French artist Caroline Corbasson has joined EPFL’s Laboratory for the History of Science and Technology (LHST), led by dhCenter member Jérôme Baudry, for a residency as part of the College of Humanities (CDH) Artist-in-Residence (AiR) program. She will study the scientific concepts of scale and distance through a short film depicting human relationships.
Originally from Saint-Etienne, France, Caroline Corbasson lives and works in Paris. Her artistic work notably explores the “rupture” between the public’s perception of the universe – and our place in it – and the perception of scientists, who have increasingly sophisticated instruments at their disposal. Through different media, including drawings, sculptures, and film, she endeavors to connect the infinitely large and the infinitely small, made visible with the tools of science.
The power of scientific instruments will play a key role in Corbasson’s work during her LHST residency: she plans to produce a short film inspired by the UNIL-EPFL Collection of Scientific Instruments, the architectural richness and diversity of settings on the EPFL campus, and the student community – all of which made deep impressions during her first visit to the school.
“I was struck not so much by the objects themselves, as by what they represent: the overpowering will of humans to observe and understand the world around them,” Corbasson says of the instrument collection.
“Starting with the word ‘physics’, I would like to focus my film on the relationship between two or more young engineers and scientists: on duality, love, tension, harmony, meeting, and separation. I would like to question the relationship of one body to another in different scenarios, such as a meeting, an argument, a fight, or a race; and to play with the notion of scale, which is specific to my research, to explore the distance with which one attends all these events.”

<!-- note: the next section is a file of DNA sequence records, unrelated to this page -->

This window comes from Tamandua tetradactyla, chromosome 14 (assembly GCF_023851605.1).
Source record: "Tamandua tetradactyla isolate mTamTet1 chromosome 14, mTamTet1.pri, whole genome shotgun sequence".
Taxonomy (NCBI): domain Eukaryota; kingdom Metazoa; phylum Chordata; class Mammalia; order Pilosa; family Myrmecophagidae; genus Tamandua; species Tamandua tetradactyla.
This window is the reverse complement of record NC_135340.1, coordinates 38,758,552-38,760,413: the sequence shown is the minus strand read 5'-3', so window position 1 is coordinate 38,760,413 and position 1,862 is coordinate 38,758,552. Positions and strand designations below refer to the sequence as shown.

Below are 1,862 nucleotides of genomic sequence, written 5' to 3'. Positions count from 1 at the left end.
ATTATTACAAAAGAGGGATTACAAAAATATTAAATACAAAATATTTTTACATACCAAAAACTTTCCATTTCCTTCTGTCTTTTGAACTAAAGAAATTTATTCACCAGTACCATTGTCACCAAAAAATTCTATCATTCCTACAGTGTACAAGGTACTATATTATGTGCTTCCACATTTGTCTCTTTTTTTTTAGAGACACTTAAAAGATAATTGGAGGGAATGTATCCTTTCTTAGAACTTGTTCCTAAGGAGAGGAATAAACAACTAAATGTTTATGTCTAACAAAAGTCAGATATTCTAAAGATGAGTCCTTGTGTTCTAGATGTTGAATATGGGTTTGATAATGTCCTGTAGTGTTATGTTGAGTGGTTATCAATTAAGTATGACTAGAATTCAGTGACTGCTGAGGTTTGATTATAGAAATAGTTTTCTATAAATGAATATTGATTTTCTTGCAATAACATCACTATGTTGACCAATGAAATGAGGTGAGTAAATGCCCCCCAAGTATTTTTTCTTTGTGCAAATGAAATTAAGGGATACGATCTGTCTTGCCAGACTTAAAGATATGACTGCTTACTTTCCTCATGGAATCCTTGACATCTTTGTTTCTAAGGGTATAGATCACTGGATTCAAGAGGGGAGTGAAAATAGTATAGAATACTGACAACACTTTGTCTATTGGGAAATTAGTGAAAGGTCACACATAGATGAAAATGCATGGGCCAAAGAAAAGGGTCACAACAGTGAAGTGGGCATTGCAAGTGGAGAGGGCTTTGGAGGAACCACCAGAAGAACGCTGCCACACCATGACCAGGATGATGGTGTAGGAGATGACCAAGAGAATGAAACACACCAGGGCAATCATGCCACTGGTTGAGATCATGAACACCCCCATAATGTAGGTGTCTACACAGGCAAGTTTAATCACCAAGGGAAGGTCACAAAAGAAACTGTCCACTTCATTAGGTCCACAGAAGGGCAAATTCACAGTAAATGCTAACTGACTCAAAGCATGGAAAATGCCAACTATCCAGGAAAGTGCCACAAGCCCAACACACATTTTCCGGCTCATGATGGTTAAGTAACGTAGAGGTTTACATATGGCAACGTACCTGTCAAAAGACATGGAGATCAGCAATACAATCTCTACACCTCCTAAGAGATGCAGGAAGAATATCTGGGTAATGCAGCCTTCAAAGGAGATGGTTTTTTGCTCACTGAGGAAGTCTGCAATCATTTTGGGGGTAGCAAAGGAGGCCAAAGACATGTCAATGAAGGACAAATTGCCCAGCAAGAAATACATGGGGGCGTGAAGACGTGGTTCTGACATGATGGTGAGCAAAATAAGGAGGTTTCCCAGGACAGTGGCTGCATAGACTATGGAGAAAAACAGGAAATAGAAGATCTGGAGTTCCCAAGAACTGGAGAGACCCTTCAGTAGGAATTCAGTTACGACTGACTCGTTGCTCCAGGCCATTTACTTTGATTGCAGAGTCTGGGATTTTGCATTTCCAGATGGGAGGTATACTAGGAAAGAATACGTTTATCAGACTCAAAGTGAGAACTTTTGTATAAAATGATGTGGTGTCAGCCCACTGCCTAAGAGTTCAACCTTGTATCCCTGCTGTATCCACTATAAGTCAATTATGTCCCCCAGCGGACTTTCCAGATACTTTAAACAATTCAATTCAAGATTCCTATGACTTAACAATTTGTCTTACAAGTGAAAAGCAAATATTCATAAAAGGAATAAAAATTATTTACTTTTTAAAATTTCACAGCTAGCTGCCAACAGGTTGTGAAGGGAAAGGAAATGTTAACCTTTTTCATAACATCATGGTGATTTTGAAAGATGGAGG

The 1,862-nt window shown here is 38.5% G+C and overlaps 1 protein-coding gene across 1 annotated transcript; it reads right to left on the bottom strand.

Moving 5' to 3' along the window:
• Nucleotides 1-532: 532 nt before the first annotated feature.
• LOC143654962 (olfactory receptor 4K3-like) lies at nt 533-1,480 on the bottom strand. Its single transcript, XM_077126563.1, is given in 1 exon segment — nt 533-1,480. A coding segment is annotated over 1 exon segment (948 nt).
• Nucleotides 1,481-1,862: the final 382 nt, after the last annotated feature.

She plans to use different EPFL buildings as the backdrop for the film, and to include scientific instruments in the scenes to “underline the singularity of EPFL students and the link that they have with science.” The film will be presented at the EPFL Pavilions in spring, 2022.
After earning a Bachelor of Fine Arts at St Martins School, London, Caroline Corbasson graduated from the Beaux-Arts de Paris with Honors in 2013.
In 2017, she directed her first short film, set at Paranal Observatory in the Atacama desert, Chile, with the support of the CNRS and the Laboratoire d’Astrophysique de Marseille. In 2018, she was selected for an artist residency at the Laboratoire d’Astrophysique de Marseille. Her first monographic book, Sidereal, was published by Monteverita Publishing in 2017, and her second, Looking for you, by Visions Particulières Press in 2019.
Corbasson’s work has been presented in France and internationally in many institutions such as Cité Internationale des Arts, Paris (FR), Baltic Centre For Contemporary Art, Newcastle (UK), Songwon Art Center, Seoul (KR), Musée Des Arts et Métiers, Paris (FR), CRAC, Sète (FR), La Panacée MOCO, Montpellier (FR), FRAC Provence- Alpes-Côte D’azur, Marseille (FR).
As part of this project, Caroline Corbasson is looking for 10 students for her film shoot, which will take place between February and March, 2022.
For more information, and if you are interested in the project, please send a neutral portrait to the following address: firstname.lastname@example.org.